PITTSFIELD, MASS. — If a plastics processor wants to see a look of shock on the face of any GE Plastics employee, all he has to do is say he can't find a way to use GE's engineering resins in his business.
The GE Plastics employee then would lead the processor — possibly after putting him in a headlock — to the company's Polymer Processing Development Center in Pittsfield.
PPDC, which recently marked its 10th anniversary, allows GE Plastics to develop applications for its materials in a range of processing technologies, including injection and blow molding, extrusion and thermoforming. The 96,000-square-foot complex holds about 25 processing machines, including 14 injection presses, and employs 50.
``Our mission is fairly straightforward,'' PPDC injection molding manager Blair Souder said at GE's annual media day, held April 21 in Pittsfield. ``We want to use manufacturing technology to give products features they've never had before.''
GE, the North American leader in polycarbonate (under the Lexan brand) and ABS (Cycolac brand) production, unveiled a variety of processing projects at the event. Here's a look at some of the advances processors will be hearing about in the near future:
A trend toward larger parts in thin-wall injection molding.
GE's 1998 focus in this area is on thin-wall computer monitors made of Cycoloy-brand PC/ABS blends. The PPDC has cut monitor thickness from 3 millimeters to 2mm, mainly through sequential valve gating, which minimizes structural weakness by reducing knit lines in finished products.
Although best known for its uses in cellular phones and notebook computers, thin-wall molding is moving into such products as automotive door panels, coffee makers, crisper trays and tape-measure cases, according to thin-wall injection molding program leader Kurt Weiss.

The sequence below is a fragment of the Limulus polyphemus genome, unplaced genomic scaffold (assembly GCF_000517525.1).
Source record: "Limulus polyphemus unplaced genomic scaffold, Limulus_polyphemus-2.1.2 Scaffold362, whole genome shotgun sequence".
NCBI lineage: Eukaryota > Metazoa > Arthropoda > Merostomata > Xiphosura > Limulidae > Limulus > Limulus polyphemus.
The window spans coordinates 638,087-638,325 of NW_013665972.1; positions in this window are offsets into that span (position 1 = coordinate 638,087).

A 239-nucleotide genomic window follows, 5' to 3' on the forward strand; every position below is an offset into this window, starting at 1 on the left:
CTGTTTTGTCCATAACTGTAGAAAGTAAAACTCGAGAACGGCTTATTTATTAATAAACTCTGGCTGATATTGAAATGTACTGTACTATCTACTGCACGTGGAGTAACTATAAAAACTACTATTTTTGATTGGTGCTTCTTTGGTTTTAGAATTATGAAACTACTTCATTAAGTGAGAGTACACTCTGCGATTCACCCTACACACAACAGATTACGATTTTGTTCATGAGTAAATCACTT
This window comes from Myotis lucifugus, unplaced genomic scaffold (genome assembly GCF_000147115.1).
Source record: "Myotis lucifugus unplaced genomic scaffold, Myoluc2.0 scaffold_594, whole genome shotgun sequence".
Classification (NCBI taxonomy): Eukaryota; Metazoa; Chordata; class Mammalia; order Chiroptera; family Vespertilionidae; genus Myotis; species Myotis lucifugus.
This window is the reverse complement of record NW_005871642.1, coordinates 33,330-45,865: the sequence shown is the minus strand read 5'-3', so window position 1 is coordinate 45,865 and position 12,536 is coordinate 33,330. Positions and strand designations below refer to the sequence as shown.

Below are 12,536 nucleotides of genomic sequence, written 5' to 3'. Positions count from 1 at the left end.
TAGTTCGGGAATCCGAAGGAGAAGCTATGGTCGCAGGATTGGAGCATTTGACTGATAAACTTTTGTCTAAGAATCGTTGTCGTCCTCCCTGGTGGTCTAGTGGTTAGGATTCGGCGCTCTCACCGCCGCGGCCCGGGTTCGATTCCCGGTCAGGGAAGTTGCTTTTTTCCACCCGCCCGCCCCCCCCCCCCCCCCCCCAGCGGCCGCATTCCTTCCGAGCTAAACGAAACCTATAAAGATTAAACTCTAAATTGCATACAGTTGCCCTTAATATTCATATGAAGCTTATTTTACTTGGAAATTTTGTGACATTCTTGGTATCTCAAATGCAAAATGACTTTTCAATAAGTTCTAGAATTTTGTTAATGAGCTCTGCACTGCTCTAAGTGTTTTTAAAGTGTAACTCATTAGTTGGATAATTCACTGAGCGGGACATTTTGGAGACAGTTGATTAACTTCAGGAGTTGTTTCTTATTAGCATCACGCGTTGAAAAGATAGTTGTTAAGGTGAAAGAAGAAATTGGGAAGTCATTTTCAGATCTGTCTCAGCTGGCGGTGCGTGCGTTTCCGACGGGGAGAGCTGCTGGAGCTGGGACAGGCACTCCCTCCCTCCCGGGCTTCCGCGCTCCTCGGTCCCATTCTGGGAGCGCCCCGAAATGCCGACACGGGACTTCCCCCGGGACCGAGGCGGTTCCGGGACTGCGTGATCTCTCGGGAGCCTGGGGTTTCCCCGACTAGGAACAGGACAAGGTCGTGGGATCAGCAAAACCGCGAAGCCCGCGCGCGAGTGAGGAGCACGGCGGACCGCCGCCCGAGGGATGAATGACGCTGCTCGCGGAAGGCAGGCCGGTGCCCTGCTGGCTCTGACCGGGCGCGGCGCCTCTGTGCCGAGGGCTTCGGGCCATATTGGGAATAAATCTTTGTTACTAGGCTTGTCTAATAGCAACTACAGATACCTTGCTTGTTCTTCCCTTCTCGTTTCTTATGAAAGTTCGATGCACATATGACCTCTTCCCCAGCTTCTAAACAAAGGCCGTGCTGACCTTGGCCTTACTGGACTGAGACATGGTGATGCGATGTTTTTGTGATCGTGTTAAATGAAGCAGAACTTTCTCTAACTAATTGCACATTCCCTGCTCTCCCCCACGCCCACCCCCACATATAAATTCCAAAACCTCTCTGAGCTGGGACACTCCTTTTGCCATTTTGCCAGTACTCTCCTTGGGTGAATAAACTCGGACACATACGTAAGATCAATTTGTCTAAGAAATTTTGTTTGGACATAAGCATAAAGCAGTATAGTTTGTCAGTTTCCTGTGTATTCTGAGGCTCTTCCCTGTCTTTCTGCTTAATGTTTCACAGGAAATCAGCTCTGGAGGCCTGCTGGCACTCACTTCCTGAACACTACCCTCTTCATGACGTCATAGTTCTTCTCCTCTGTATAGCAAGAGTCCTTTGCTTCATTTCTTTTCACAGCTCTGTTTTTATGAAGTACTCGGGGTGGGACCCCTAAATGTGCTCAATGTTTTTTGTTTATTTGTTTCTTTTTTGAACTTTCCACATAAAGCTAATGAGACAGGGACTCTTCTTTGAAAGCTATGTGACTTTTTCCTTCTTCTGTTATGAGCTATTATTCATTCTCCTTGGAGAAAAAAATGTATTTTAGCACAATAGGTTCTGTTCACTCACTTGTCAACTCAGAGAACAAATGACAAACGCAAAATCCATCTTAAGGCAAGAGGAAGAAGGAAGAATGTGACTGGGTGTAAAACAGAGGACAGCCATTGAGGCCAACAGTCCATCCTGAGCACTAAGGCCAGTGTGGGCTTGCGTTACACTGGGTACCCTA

Increased use of carbon-filled PC to limit electromagnetic and radio frequency interference in notebook computers.
The Quick Tool Introduction Program, which includes software designed to reduce the time it takes molders to qualify a new tool for injection molding.
The program will help molders get their product to market faster, according to technical program leader Tom O'Connor.
``Most molders aren't statisticians,'' he said. ``So the program asks questions about product conditions and other areas instead of a lot of technical questions.''
Improving graphics in insert mold decorations on cellular phone keypads and pagers by placing a decorated PC film insert into the molding tool's cavity and injecting resin behind the film.
Also on deck for 1998 is the use of True2Form-brand PC film for improved graphics during vacuum forming. Use of PC film in outdoor applications such as automotive taillights also is on the horizon, according to Dave Reis, film industry manager for GE Structured Products.
Increased testing and processing research at the newly opened Optical Media Development Center, which focuses on PC use in compact discs and digital versatile discs.
Future formats include individual DVDs that are two-sided, two-layered, recordable and rewritable. Current CDs can hold 650 megabytes of memory, while DVD-5s can store 4.7 gigabytes. GE is researching uses of DVD-9s and DVD-18s, which have much larger memory capacity.
In blow molding, GE is advancing spiral-flow head technology and a fully automated blow molding machine designed for engineering thermoplastics.
Spiral-flow head technology can reduce discernible weld lines, material degradation and material purge time. The new blow molding machine, with 40-pound shot capacity, was designed to use Xenoy-brand thermoplastic alloys in bumpers, but also can be used to produce large parts with most GE materials.
In sheet extrusion, GE is acquiring a machine that would allow the PPDC to coextrude sheet as wide as 6 feet, to develop ``supersize'' parts. Several GE materials, including Enduran-brand mineral-filled polybutylene terephthalate and Cycolac-brand ABS are used in sheet applications on countertops and sinks.
In thermoforming, GE is scouting for a four-station rotary for production of larger parts with high-gloss surfaces.
``We're starting to attack the low end of injection molding,'' said thermoforming program leader Paul Bristow. ``Our customers say that's where the demand is coming from.''